Living in the In-Between: Finding Your New Rhythm
According to Cy Wakman, here are four signs that you may be a change agent in the making, and finding your new rhythm.
1. You’re prepared
Those who live in a constant state of readiness are unfazed by change and step easily into what’s next. They don’t victimize themselves by wishing for different circumstances. They capitalize on change by having the foresight to be prepared for what’s headed their way. Remember, success will depend on your ability and willingness to adapt, not on everything staying the same.
2. You can re-frame
Visionaries don’t see their situations as a challenge; they see them as opportunity even if they aren’t sure what the opportunity will be. This type of mental flexibility is an essential attribute of a visionary. They are able to focus on the positive instead of creating self-imposed stress by dwelling on the negative. The truth is, we never know how things will work out. Those who are adept at handing change recognize this and trust they are capable of whatever the future holds.
3. You give yourself permission to fail
Change means risk, which can be tough for the ego to handle if it’s been built upon the false premise that failure is or was never an option. Often times the paralyzing fear of failure can cause more harm than good. After all, the cost of doing nothing is much higher. Change agents remain based in reality and understand that often times even our worst-case scenario doesn’t have the impact we imagine it will. They ditch the fictional story, focus on what they know to be true and are open to what lies ahead—for better or worse.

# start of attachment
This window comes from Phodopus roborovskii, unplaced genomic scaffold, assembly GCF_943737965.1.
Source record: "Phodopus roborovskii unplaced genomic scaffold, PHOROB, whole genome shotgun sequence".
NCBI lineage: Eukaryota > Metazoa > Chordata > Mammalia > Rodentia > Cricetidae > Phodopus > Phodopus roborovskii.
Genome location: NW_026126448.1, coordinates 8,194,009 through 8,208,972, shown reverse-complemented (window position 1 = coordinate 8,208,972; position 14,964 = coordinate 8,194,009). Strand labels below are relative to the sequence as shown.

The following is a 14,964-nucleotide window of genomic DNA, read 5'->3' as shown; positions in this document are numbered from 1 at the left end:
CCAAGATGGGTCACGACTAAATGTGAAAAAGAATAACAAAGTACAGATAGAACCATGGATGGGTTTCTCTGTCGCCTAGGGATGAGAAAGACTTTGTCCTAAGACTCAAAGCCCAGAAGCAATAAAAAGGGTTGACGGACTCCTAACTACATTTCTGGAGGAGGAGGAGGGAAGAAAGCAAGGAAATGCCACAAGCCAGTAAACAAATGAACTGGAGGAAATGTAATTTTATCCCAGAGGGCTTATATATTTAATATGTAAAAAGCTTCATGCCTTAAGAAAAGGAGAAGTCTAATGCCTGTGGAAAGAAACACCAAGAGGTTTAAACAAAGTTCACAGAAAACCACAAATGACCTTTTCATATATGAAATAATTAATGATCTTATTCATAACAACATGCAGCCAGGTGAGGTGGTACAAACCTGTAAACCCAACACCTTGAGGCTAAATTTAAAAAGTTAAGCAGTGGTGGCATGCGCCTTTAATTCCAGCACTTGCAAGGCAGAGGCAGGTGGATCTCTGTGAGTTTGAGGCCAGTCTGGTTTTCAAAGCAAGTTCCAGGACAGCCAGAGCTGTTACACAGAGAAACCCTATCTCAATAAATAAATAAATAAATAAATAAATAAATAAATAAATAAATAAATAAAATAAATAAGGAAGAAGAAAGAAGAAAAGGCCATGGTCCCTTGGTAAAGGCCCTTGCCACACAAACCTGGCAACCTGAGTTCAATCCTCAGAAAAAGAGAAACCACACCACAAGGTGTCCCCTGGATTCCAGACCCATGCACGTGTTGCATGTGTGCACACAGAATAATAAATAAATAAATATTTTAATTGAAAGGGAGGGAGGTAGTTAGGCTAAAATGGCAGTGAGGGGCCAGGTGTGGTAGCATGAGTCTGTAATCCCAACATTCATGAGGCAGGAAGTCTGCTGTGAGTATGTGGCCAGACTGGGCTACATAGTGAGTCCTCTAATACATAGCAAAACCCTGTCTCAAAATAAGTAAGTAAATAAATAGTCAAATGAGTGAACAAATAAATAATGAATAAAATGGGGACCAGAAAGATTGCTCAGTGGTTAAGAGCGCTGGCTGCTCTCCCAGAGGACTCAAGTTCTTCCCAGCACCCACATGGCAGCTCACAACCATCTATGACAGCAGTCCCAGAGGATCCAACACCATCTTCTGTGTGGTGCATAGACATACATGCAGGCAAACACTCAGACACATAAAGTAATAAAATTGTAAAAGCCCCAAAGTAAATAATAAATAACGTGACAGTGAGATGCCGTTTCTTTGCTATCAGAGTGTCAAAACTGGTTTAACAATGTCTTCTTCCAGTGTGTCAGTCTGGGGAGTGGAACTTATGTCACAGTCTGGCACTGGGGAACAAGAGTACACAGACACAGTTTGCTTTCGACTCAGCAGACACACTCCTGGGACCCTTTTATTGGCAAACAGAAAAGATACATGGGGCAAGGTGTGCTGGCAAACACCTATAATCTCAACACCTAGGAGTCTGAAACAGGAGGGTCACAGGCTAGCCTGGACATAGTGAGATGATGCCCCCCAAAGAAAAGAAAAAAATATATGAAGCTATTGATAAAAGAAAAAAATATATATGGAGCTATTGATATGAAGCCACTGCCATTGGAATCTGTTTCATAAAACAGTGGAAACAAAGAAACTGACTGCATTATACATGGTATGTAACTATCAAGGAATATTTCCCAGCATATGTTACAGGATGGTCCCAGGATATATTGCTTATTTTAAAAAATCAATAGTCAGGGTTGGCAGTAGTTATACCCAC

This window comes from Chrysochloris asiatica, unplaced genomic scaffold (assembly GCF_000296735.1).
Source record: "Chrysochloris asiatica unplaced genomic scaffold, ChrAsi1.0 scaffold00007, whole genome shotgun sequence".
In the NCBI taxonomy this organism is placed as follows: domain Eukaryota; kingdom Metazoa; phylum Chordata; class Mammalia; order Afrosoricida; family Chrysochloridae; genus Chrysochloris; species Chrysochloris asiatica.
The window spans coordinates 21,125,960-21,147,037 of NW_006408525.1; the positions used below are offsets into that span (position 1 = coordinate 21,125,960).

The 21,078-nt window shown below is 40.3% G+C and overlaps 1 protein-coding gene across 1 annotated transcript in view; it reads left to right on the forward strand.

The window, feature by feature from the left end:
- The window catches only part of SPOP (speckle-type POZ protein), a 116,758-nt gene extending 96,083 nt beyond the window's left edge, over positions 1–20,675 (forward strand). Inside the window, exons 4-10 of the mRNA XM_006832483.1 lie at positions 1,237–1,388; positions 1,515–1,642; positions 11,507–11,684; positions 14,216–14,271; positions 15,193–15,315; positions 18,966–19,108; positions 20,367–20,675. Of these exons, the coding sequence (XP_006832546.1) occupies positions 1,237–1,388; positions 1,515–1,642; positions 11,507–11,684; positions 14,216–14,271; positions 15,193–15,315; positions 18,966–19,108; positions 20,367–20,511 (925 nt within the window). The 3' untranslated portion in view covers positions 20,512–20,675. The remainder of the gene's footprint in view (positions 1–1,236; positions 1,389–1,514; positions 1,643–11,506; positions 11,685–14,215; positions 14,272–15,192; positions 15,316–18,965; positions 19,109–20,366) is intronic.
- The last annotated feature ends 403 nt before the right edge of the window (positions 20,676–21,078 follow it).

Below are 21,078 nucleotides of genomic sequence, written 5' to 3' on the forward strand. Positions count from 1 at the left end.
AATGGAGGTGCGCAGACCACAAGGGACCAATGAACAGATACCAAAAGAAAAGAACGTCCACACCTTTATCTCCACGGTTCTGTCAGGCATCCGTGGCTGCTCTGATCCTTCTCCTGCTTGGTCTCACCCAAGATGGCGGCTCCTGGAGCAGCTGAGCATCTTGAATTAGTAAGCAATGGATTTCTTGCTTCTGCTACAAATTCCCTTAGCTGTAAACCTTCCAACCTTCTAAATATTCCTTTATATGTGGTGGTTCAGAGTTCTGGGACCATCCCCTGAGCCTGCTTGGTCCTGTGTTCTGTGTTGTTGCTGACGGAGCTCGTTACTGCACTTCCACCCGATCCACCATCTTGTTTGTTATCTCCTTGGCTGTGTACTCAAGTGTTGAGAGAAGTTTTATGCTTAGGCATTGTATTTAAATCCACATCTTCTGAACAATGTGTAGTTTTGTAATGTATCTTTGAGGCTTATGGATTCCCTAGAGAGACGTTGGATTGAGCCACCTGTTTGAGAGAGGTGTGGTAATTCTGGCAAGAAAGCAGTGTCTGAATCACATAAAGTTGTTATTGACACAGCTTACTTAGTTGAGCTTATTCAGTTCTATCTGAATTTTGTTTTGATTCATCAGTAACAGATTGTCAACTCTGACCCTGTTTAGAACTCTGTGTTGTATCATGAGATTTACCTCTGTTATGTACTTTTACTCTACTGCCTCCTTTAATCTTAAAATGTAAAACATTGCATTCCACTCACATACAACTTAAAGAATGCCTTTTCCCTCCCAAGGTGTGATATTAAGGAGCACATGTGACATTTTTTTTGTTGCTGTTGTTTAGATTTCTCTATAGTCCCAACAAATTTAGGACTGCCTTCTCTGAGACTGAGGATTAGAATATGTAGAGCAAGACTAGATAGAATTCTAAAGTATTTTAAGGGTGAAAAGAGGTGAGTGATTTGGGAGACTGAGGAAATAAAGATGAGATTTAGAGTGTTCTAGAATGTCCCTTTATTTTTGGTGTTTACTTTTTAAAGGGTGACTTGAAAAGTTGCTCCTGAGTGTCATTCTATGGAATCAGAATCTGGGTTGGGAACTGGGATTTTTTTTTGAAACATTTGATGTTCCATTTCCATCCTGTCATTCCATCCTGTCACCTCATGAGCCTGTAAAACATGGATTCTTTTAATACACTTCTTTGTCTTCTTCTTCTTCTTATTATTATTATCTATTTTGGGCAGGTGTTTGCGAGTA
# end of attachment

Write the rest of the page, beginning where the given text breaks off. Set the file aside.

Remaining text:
4. You move on from mistakes with confidence
If you find yourself riddled with self-doubt, you may be struggling with confidence. But what many don’t realize is that a limiting belief, if never questioned, can turn into a roadblock to seeing opportunity in change. Those in the stage of vision recognize when something isn’t working or their approach is not on target—and they don’t beat themselves up over it. They do what they can to fix it, learn from the situation and vow to do better next time. Failure becomes a teachable moment that is a step toward self-growth, not their identity.
So what’s my advice? Make vision your default mode when faced with change. Life can certainly throw us curve balls, but rejecting them and wasting time and energy in a state of resistance is far more dangerous than facing what is happening and adapting accordingly. Change is a vital component of self-growth. Get comfortable with being uncomfortable and you will find there is no limit to what you can achieve.
I would love to continue the conversation; let me know how/if you are living in the “In-Between”.
Here’s to finding our new rhythms.
Linda Edgecombe, CSP